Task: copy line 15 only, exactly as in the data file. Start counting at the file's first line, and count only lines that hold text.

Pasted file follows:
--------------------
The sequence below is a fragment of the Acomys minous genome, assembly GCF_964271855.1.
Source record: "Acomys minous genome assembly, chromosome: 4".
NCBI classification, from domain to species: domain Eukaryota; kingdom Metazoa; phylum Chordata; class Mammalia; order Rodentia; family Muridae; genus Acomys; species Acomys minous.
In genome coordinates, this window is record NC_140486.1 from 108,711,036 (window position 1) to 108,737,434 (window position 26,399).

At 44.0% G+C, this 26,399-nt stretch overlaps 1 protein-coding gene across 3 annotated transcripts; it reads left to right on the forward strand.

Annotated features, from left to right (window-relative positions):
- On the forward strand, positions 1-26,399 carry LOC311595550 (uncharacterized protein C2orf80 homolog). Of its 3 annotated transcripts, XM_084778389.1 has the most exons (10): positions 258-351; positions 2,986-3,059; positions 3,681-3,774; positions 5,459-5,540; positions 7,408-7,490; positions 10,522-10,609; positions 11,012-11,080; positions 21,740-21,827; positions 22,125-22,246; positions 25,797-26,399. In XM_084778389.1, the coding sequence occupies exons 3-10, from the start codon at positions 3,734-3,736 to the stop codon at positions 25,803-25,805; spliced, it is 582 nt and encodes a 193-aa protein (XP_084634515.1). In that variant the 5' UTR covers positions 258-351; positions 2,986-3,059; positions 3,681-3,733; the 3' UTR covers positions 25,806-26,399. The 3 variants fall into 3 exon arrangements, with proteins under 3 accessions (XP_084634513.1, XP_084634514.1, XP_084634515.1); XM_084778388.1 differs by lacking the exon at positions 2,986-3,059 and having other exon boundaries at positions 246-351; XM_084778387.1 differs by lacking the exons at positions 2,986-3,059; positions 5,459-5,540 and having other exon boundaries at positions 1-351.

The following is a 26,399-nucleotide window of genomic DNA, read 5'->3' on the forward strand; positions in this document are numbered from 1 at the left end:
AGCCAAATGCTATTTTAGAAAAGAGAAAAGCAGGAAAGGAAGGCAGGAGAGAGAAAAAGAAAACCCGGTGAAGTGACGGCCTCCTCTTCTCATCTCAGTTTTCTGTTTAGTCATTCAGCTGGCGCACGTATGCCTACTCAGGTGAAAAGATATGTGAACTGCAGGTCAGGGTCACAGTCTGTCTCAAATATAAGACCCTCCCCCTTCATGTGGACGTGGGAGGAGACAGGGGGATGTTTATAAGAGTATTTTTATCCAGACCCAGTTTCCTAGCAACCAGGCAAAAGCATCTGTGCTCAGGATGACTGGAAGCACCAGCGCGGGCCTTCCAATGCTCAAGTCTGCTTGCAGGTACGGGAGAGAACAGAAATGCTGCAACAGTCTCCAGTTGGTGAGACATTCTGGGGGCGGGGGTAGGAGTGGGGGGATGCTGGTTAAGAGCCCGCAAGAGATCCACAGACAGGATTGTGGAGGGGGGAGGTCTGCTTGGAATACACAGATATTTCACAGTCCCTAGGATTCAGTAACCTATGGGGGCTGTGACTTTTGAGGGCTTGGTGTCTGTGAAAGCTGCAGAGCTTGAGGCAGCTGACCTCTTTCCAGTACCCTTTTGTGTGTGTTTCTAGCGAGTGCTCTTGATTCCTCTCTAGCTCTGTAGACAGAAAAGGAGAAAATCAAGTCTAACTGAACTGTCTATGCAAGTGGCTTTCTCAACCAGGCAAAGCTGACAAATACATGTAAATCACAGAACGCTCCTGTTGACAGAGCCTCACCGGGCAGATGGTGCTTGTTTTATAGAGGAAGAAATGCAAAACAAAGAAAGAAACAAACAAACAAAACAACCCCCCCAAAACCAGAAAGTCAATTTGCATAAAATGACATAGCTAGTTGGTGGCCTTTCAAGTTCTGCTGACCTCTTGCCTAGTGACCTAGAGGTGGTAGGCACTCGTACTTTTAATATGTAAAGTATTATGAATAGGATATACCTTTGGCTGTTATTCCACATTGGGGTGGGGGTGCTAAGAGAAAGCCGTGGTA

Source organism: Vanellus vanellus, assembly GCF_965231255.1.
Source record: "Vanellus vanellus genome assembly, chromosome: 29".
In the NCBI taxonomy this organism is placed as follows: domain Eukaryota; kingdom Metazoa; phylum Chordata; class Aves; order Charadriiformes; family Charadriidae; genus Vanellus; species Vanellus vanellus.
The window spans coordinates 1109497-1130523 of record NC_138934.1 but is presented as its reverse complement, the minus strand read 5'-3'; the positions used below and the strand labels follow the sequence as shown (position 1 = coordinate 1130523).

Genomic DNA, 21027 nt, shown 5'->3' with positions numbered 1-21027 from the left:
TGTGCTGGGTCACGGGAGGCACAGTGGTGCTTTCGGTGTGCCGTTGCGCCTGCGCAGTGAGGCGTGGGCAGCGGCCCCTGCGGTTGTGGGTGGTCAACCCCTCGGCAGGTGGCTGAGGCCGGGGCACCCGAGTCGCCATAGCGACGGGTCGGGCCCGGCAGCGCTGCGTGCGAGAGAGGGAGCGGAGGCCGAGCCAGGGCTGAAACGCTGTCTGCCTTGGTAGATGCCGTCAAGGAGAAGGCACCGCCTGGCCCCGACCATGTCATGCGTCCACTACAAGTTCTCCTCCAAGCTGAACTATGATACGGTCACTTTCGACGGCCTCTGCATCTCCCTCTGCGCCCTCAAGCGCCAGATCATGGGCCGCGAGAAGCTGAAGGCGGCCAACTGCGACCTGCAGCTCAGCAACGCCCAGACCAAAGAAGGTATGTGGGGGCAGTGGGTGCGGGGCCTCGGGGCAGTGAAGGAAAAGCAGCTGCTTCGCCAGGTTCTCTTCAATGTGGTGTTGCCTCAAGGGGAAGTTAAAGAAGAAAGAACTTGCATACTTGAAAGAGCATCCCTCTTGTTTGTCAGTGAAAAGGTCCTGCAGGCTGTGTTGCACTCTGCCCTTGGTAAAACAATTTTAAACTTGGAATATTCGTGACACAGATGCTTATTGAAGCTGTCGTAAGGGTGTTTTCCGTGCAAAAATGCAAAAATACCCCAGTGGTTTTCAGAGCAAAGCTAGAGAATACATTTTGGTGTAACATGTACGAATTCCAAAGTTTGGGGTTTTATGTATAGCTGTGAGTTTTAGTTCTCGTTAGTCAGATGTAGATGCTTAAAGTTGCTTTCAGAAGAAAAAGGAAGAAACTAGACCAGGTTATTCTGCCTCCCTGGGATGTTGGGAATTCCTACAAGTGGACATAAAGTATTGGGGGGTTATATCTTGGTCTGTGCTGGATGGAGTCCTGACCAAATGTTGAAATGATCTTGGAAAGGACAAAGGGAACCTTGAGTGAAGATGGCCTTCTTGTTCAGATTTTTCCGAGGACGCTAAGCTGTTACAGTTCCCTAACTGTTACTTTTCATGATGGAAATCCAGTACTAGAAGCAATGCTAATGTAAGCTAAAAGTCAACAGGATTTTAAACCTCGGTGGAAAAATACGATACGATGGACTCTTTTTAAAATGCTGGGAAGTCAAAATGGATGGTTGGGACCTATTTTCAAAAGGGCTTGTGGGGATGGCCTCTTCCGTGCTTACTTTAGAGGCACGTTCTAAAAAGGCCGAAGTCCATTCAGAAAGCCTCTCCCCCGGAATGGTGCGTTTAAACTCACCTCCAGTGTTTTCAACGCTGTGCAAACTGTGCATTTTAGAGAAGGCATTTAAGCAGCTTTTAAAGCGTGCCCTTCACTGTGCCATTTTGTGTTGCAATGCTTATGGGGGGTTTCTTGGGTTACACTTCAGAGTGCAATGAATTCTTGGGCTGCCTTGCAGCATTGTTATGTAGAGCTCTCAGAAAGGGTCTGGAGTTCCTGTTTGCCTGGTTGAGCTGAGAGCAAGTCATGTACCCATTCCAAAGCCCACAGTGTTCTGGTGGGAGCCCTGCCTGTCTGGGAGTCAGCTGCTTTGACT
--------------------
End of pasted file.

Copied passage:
TGTGCTGGGTCACGGGAGGCACAGTGGTGCTTTCGGTGTGCCGTTGCGCCTGCGCAGTGAGGCGTGGGCAGCGGCCCCTGCGGTTGTGGGTGGTCAACCCCTCGGCAGGTGGCTGAGGCCGGGGCACCCGAGTCGCCATAGCGACGGGTCGGGCCCGGCAGCGCTGCGTGCGAGAGAGGGAGCGGAGGCCGAGCCAGGGCTGAAACGCTGTCTGCCTTGGTAGATGCCGTCAAGGAGAAGGCACCGCCTGGCCCCGACCATGTCATGCGTCCACTACAAGTTCTCCTCCAAGCTGAACTATGATACGGTCACTTTCGACGGCCTCTGCATCTCCCTCTGCGCCCTCAAGCGCCAGATCATGGGCCGCGAGAAGCTGAAGGCGGCCAACTGCGACCTGCAGCTCAGCAACGCCCAGACCAAAGAAGGTATGTGGGGGCAGTGGGTGCGGGGCCTCGGGGCAGTGAAGGAAAAGCAGCTGCTTCGCCAGGTTCTCTTCAATGTGGTGTTGCCTCAAGGGGAAGTTAAAGAAGAAAGAACTTGCATACTTGAAAGAGCATCCCTCTTGTTTGTCAGTGAAAAGGTCCTGCAGGCTGTGTTGCACTCTGCCCTTGGTAAAACAATTTTAAACTTGGAATATTCGTGACACAGATGCTTATTGAAGCTGTCGTAAGGGTGTTTTCCGTGCAAAAATGCAAAAATACCCCAGTGGTTTTCAGAGCAAAGCTAGAGAATACATTTTGGTGTAACATGTACGAATTCCAAAGTTTGGGGTTTTATGTATAGCTGTGAGTTTTAGTTCTCGTTAGTCAGATGTAGATGCTTAAAGTTGCTTTCAGAAGAAAAAGGAAGAAACTAGACCAGGTTATTCTGCCTCCCTGGGATGTTGGGAATTCCTACAAGTGGACATAAAGTATTGGGGGGTTATATCTTGGTCTGTGCTGGATGGAGTCCTGACCAAATGTTGAAATGATCTTGGAAAGGACAAAGGGAACCTTGAGTGAAGATGGCCTTCTTGTTCAGATTTTTCCGAGGACGCTAAGCTGTTACAGTTCCCTAACTGTTACTTTTCATGATGGAAATCCAGTACTAGAAGCAATGCTAATGTAAGCTAAAAGTCAACAGGATTTTAAACCTCGGTGGAAAAATACGATACGATGGACTCTTTTTAAAATGCTGGGAAGTCAAAATGGATGGTTGGGACCTATTTTCAAAAGGGCTTGTGGGGATGGCCTCTTCCGTGCTTACTTTAGAGGCACGTTCTAAAAAGGCCGAAGTCCATTCAGAAAGCCTCTCCCCCGGAATGGTGCGTTTAAACTCACCTCCAGTGTTTTCAACGCTGTGCAAACTGTGCATTTTAGAGAAGGCATTTAAGCAGCTTTTAAAGCGTGCCCTTCACTGTGCCATTTTGTGTTGCAATGCTTATGGGGGGTTTCTTGGGTTACACTTCAGAGTGCAATGAATTCTTGGGCTGCCTTGCAGCATTGTTATGTAGAGCTCTCAGAAAGGGTCTGGAGTTCCTGTTTGCCTGGTTGAGCTGAGAGCAAGTCATGTACCCATTCCAAAGCCCACAGTGTTCTGGTGGGAGCCCTGCCTGTCTGGGAGTCAGCTGCTTTGACT